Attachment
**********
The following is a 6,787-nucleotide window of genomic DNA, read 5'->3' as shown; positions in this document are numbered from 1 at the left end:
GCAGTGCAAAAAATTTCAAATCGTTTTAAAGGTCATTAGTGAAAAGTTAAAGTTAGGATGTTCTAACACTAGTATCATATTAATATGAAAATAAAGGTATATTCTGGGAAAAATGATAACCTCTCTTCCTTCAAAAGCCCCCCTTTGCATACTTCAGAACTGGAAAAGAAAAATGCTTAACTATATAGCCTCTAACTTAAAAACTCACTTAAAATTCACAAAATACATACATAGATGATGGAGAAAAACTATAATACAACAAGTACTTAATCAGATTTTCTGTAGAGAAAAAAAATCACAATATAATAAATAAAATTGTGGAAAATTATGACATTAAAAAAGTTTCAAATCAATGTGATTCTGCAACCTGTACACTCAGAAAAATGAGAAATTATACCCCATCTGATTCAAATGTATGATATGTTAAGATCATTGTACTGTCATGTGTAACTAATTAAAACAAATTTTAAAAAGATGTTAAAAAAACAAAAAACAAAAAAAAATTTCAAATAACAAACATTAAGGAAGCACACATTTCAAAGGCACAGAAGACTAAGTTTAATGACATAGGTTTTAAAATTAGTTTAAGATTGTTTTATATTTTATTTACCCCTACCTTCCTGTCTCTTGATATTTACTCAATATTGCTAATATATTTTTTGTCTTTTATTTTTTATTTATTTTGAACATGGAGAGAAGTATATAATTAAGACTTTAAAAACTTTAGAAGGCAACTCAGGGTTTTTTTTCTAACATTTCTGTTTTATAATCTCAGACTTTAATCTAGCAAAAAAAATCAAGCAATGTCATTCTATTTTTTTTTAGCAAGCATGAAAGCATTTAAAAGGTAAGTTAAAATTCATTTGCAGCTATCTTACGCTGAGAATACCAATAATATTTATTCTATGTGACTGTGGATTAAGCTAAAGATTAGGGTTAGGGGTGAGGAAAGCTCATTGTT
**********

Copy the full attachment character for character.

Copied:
The following is a 6,787-nucleotide window of genomic DNA, read 5'->3' as shown; positions in this document are numbered from 1 at the left end:
GCAGTGCAAAAAATTTCAAATCGTTTTAAAGGTCATTAGTGAAAAGTTAAAGTTAGGATGTTCTAACACTAGTATCATATTAATATGAAAATAAAGGTATATTCTGGGAAAAATGATAACCTCTCTTCCTTCAAAAGCCCCCCTTTGCATACTTCAGAACTGGAAAAGAAAAATGCTTAACTATATAGCCTCTAACTTAAAAACTCACTTAAAATTCACAAAATACATACATAGATGATGGAGAAAAACTATAATACAACAAGTACTTAATCAGATTTTCTGTAGAGAAAAAAAATCACAATATAATAAATAAAATTGTGGAAAATTATGACATTAAAAAAGTTTCAAATCAATGTGATTCTGCAACCTGTACACTCAGAAAAATGAGAAATTATACCCCATCTGATTCAAATGTATGATATGTTAAGATCATTGTACTGTCATGTGTAACTAATTAAAACAAATTTTAAAAAGATGTTAAAAAAACAAAAAACAAAAAAAAATTTCAAATAACAAACATTAAGGAAGCACACATTTCAAAGGCACAGAAGACTAAGTTTAATGACATAGGTTTTAAAATTAGTTTAAGATTGTTTTATATTTTATTTACCCCTACCTTCCTGTCTCTTGATATTTACTCAATATTGCTAATATATTTTTTGTCTTTTATTTTTTATTTATTTTGAACATGGAGAGAAGTATATAATTAAGACTTTAAAAACTTTAGAAGGCAACTCAGGGTTTTTTTTCTAACATTTCTGTTTTATAATCTCAGACTTTAATCTAGCAAAAAAAATCAAGCAATGTCATTCTATTTTTTTTTAGCAAGCATGAAAGCATTTAAAAGGTAAGTTAAAATTCATTTGCAGCTATCTTACGCTGAGAATACCAATAATATTTATTCTATGTGACTGTGGATTAAGCTAAAGATTAGGGTTAGGGGTGAGGAAAGCTCATTGTT